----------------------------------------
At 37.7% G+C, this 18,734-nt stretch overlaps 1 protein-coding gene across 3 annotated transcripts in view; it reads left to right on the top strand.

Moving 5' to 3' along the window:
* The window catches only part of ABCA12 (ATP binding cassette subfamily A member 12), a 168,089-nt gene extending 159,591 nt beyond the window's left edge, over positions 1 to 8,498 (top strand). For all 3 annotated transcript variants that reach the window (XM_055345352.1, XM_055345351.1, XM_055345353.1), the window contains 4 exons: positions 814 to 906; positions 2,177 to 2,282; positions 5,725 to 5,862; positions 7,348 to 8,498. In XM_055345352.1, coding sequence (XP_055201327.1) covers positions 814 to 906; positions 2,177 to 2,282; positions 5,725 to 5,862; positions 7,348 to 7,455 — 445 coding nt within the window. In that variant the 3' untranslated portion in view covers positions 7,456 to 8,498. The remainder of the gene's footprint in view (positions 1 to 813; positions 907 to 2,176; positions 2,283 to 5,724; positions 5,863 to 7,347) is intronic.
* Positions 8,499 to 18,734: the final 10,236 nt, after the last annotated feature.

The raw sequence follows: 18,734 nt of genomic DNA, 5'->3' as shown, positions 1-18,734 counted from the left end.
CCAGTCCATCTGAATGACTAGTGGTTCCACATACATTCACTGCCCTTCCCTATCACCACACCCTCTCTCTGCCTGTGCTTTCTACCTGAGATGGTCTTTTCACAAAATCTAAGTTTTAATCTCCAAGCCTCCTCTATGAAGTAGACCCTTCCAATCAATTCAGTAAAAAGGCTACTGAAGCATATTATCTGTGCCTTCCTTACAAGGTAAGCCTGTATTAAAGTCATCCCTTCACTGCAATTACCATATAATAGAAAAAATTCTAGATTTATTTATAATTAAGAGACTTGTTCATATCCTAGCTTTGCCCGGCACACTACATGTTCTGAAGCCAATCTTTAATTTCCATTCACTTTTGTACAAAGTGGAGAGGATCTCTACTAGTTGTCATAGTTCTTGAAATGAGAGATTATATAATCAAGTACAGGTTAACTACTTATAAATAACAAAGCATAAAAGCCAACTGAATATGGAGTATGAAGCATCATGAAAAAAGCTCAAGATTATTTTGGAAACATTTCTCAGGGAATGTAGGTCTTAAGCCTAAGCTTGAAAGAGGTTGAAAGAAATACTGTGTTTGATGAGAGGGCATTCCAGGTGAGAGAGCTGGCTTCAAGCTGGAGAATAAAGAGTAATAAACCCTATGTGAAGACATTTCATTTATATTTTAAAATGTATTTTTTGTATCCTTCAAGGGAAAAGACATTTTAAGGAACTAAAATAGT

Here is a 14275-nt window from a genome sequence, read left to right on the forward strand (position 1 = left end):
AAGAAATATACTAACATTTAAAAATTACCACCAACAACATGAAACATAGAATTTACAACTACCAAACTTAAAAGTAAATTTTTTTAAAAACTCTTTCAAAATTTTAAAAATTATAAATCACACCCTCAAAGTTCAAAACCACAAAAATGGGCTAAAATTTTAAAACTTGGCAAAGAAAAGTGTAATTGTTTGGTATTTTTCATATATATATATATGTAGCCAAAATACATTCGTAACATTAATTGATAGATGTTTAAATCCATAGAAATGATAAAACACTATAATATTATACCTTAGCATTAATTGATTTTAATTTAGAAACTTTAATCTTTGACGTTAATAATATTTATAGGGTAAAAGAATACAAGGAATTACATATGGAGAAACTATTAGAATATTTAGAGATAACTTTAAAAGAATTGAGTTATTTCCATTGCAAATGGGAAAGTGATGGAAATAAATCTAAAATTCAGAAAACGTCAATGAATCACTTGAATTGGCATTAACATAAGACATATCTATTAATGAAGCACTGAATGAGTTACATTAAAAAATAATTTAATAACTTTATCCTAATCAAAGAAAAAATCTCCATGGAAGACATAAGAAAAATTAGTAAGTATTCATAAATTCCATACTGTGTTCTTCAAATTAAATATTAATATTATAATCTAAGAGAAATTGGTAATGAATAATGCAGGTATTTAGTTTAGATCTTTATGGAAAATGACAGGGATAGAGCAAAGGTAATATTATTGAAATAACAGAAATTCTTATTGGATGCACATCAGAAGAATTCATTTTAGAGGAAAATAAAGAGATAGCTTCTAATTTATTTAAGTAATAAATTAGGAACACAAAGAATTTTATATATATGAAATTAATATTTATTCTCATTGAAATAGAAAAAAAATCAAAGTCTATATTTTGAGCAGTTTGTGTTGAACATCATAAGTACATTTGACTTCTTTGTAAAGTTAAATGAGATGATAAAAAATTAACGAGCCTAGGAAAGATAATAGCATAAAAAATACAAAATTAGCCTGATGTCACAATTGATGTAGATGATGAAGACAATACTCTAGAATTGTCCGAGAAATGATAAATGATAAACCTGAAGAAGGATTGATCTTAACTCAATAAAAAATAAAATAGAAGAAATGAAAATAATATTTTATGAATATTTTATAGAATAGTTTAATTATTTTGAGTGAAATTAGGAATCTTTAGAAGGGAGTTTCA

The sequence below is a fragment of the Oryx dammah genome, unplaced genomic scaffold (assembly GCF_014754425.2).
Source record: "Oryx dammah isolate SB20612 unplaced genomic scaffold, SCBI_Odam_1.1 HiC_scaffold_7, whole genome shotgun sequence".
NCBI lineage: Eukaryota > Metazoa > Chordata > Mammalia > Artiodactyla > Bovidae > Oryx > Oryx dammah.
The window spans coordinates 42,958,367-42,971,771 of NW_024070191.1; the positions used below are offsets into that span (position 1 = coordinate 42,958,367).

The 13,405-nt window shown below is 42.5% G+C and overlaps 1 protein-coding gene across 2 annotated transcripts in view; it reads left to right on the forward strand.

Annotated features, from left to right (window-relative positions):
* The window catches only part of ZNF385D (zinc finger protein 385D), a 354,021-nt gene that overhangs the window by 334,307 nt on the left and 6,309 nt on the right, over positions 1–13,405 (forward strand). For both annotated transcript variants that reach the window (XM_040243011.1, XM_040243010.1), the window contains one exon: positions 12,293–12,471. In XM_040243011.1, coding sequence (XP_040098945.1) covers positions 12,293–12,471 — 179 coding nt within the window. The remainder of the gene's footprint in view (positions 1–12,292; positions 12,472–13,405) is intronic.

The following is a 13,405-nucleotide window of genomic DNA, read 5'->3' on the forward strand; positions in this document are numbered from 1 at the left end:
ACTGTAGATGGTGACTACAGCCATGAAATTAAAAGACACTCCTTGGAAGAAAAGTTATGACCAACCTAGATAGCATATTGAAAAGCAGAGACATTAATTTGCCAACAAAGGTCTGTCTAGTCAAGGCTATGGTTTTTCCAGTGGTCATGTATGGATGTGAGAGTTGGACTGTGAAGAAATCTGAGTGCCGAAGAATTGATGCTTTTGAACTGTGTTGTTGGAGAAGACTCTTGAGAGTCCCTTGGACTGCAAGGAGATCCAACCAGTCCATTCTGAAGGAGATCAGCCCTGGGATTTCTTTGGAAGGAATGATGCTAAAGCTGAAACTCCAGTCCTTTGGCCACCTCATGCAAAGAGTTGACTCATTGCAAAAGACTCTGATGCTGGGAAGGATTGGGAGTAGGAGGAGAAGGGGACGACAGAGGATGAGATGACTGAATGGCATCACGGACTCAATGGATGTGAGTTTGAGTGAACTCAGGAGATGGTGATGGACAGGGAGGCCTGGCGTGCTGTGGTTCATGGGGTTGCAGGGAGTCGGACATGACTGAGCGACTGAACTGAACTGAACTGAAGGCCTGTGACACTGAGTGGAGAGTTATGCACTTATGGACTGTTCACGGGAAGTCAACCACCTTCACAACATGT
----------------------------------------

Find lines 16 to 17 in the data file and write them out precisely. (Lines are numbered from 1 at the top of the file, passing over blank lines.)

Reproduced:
The following is a 13,405-nucleotide window of genomic DNA, read 5'->3' on the forward strand; positions in this document are numbered from 1 at the left end:
ACTGTAGATGGTGACTACAGCCATGAAATTAAAAGACACTCCTTGGAAGAAAAGTTATGACCAACCTAGATAGCATATTGAAAAGCAGAGACATTAATTTGCCAACAAAGGTCTGTCTAGTCAAGGCTATGGTTTTTCCAGTGGTCATGTATGGATGTGAGAGTTGGACTGTGAAGAAATCTGAGTGCCGAAGAATTGATGCTTTTGAACTGTGTTGTTGGAGAAGACTCTTGAGAGTCCCTTGGACTGCAAGGAGATCCAACCAGTCCATTCTGAAGGAGATCAGCCCTGGGATTTCTTTGGAAGGAATGATGCTAAAGCTGAAACTCCAGTCCTTTGGCCACCTCATGCAAAGAGTTGACTCATTGCAAAAGACTCTGATGCTGGGAAGGATTGGGAGTAGGAGGAGAAGGGGACGACAGAGGATGAGATGACTGAATGGCATCACGGACTCAATGGATGTGAGTTTGAGTGAACTCAGGAGATGGTGATGGACAGGGAGGCCTGGCGTGCTGTGGTTCATGGGGTTGCAGGGAGTCGGACATGACTGAGCGACTGAACTGAACTGAACTGAAGGCCTGTGACACTGAGTGGAGAGTTATGCACTTATGGACTGTTCACGGGAAGTCAACCACCTTCACAACATGT